When The EMR *Is* The Problem

Posted on January 25, 2013 I Written By

Anne Zieger is veteran healthcare consultant and analyst with 20 years of industry experience. Zieger formerly served as editor-in-chief of FierceHealthcare.com and her commentaries have appeared in dozens of international business publications, including Forbes, Business Week and Information Week. She has also contributed content to hundreds of healthcare and health IT organizations, including several Fortune 500 companies. Contact her at @ziegerhealth on Twitter or visit her site at Zieger Healthcare.

The other day, I sat in an office while a nurse practitioner entered data into an EMR.  The visit was a follow-up, so there wasn’t a lot to record, but somehow, it took a good 45 minutes nonetheless.  While the nurse’s long stenciled fingernails couldn’t have helped her typing speed much, the real problem seemed to be the EMR, which kept locking up and seemed to be harboring someone else’s data. (It had my weight at 50 plus pounds more than I am, a data problem to be avoided if you’re hoping to track patients for health risks.)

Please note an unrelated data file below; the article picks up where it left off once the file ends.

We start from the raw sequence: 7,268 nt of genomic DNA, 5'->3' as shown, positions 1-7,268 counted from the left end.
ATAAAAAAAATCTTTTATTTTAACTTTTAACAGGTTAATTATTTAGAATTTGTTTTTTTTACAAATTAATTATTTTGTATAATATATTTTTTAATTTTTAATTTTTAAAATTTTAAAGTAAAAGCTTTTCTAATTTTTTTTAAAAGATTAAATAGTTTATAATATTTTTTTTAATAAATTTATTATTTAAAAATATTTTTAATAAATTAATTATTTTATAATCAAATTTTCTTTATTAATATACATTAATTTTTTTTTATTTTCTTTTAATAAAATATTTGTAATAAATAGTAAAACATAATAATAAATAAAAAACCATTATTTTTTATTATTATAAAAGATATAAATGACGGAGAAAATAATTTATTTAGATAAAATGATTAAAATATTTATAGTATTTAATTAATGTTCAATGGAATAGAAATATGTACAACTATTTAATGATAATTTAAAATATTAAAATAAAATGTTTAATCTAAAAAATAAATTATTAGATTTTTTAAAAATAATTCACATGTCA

Now, I do think some of the responsibility for the crazy quilt of mistakes and processing problems can be laid at the feet of the nurse, who didn’t seem particularly well oriented to the system and as noted, clearly couldn’t have passed a high school typing test. I also doubt she had to mispronounce my name three times as she moved from one screen to another.  Clearly, she wasn’t big on bedside (office-side?) manner.

The thing is, I think she wanted to be helpful, wanted to be personal and most importantly, wanted to be careful with the interview and med prescriptions. The problem was, she was so embedded in the process of using the EMR that the higher purpose of having it there in the first place was all but lost. Though she seemed bright enough, the nurse had trouble compensating for the demands of the system.

The bottom line, as I see it, is that even if the nurse will never win any IT prizes, the situation was not her fault.  It was that the EMR absorbed all of the nurse’s attention and concentration, leaving me feeling somewhat peripheral to the situation at best. Yes, she could probably make some improvements in how she interacts with patients, but if taking her eyes off the screen means she forgets critical details, that’s not going to happen.

This experience left me wondering: How often are good clinicians being turned into distant, vexed and struggling professionals who barely acknowledge that the patient is there twiddling their thumbs?  And how can the health system afford this kind of timewaste and error-prone user patterns?  I don’t know the answer to either question but I think we should find out.